A Love Island advertising boost has helped high-yielding ITV shares to recover some lost ground.
While the prospect of another Love Island on our screens this winter won't fill everyone with joy, ITV (LSE:ITV) investors are unlikely to be complaining too loudly after the current series of the hit reality show helped to bolster the broadcaster’s faltering share price.
CEO Carolyn McCall said total advertising revenues fell 5% in the first half of 2019, which was better than the 6% decline expected in the City. The improvement reflected better-than-expected trading in June after the airing of Love Island on ITV2.
Shares rose 7% to 114p on the back of today's interim results, offsetting a miserable H1 2019 in which the high-yielding stock was among the top 10 worst performers in the FTSE 100 Index.
Unsurprisingly, blame for the 13% first-half fall in share price was laid at the door of Brexit as advertisers have been less willing to commit to an expensive, yet usually successful, outlay. In addition, the period faced some tough comparatives following the 2018 FIFA World Cup.
It's little wonder then that McCall is looking to capitalise on the success of Love Island, which is currently having its best performing series after attracting an average 5.5 million viewers across online and TV. The show delivers an audience share of 18% for ITV2, with the channel the most watched by the all-important 16-34 age bracket for the third year in a row.
To meet this strong demand, there will be two versions of the show in 2020, with the first winter series being filmed in South Africa early next year.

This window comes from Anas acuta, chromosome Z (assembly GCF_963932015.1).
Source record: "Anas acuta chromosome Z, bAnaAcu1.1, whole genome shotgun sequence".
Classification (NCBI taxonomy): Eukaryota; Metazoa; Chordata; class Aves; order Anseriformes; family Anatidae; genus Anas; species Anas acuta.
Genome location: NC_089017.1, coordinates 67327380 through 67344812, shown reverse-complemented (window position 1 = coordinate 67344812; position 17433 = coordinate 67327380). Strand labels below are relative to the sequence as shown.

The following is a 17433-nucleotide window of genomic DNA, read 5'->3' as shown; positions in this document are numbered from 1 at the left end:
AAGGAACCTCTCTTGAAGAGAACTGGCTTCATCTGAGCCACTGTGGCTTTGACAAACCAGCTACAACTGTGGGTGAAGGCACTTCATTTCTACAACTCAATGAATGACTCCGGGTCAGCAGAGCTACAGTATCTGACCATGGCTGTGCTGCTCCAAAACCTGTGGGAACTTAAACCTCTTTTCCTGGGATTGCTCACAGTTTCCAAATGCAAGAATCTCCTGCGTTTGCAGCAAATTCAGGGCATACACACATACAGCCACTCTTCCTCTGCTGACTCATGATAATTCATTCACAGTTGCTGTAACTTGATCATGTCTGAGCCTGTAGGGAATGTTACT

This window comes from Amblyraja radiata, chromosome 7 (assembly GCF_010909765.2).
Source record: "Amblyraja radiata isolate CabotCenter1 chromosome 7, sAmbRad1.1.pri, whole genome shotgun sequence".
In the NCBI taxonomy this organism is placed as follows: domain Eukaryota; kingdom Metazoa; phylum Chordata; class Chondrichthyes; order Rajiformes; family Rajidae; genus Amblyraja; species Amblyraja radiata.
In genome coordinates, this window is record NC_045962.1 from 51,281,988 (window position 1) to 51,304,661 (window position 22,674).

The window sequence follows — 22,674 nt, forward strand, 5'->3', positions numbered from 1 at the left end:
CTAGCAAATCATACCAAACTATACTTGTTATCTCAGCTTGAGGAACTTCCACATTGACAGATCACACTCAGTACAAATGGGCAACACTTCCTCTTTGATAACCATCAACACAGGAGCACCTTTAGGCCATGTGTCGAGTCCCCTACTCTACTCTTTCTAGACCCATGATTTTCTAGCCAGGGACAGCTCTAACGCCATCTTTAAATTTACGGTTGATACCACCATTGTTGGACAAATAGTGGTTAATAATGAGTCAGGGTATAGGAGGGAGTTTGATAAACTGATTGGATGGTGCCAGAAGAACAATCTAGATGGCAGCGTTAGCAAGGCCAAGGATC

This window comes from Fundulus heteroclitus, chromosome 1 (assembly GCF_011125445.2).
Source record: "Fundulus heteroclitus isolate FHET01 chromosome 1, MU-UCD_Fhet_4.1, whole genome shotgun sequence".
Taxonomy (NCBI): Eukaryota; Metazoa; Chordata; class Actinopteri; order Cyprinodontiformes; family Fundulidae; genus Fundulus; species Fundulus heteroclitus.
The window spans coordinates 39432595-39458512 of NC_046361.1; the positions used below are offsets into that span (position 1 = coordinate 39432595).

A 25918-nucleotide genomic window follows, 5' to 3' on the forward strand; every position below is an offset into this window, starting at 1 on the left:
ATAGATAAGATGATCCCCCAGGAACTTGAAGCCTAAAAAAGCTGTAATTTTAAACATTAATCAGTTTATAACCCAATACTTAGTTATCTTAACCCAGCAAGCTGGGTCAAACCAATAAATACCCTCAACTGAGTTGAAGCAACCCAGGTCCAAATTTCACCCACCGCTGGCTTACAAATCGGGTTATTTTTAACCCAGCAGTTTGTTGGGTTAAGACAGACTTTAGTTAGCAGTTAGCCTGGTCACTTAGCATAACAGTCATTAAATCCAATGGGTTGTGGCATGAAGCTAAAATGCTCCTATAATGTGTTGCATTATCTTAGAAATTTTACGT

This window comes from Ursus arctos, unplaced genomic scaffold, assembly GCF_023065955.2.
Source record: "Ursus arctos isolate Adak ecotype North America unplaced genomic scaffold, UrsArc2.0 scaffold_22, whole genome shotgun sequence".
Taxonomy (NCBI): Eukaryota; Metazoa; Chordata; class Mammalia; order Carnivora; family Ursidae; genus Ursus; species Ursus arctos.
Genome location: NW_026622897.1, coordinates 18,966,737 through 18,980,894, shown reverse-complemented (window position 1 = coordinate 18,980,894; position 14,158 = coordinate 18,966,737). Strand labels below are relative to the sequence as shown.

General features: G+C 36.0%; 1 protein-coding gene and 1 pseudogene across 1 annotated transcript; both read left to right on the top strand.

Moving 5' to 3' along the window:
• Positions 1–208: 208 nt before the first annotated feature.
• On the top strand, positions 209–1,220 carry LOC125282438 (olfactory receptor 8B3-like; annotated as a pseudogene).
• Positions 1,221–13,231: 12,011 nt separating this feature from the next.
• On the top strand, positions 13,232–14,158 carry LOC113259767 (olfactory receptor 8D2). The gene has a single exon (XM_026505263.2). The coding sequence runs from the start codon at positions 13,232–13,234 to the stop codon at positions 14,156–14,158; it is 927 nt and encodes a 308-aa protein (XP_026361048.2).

Sentiment around shares has been further boosted in recent days by the release of more details on ITVs BritBox joint venture with the BBC. The new streaming service, which will launch in the autumn at a price of £5.99 a month, is set to focus on archive content from the two broadcasters.
Source: TradingView Past performance is not a guide to future performance
While it won't rival Netflix (NASDAQ:NFLX) for new content, the breadth and depth of quality on offer - particularly in high-end drama where both stations excel and where consumer demand is clear - should provide BritBox with some early momentum.
As for ITV Studios, which is key to ITV being able to offset fluctuations in advertising revenues, the performance in 2019 to date has been in line with expectations. Revenues were 6% lower in the first half, but this should be more than offset by a stronger second half built around a solid pipeline of new and returning shows later this year.
The company expects ITV Studios to deliver revenues growth of at least 5% at a margin of between 14% and 16%, alongside double-digit growth in online revenues. Total advertising revenues are now forecast to be in a range of -1% to +1% in the third quarter, which compares with broker UBS's estimate for a 2% decline.
Another boost for investors came with ITV's decision to maintain the interim dividend at 2.6p and commitment for at least 8p a share over the full year. The company, which trades with a forward yield of 7.5%, added: "The board expects that over the medium term the dividend will grow broadly in line with earnings."
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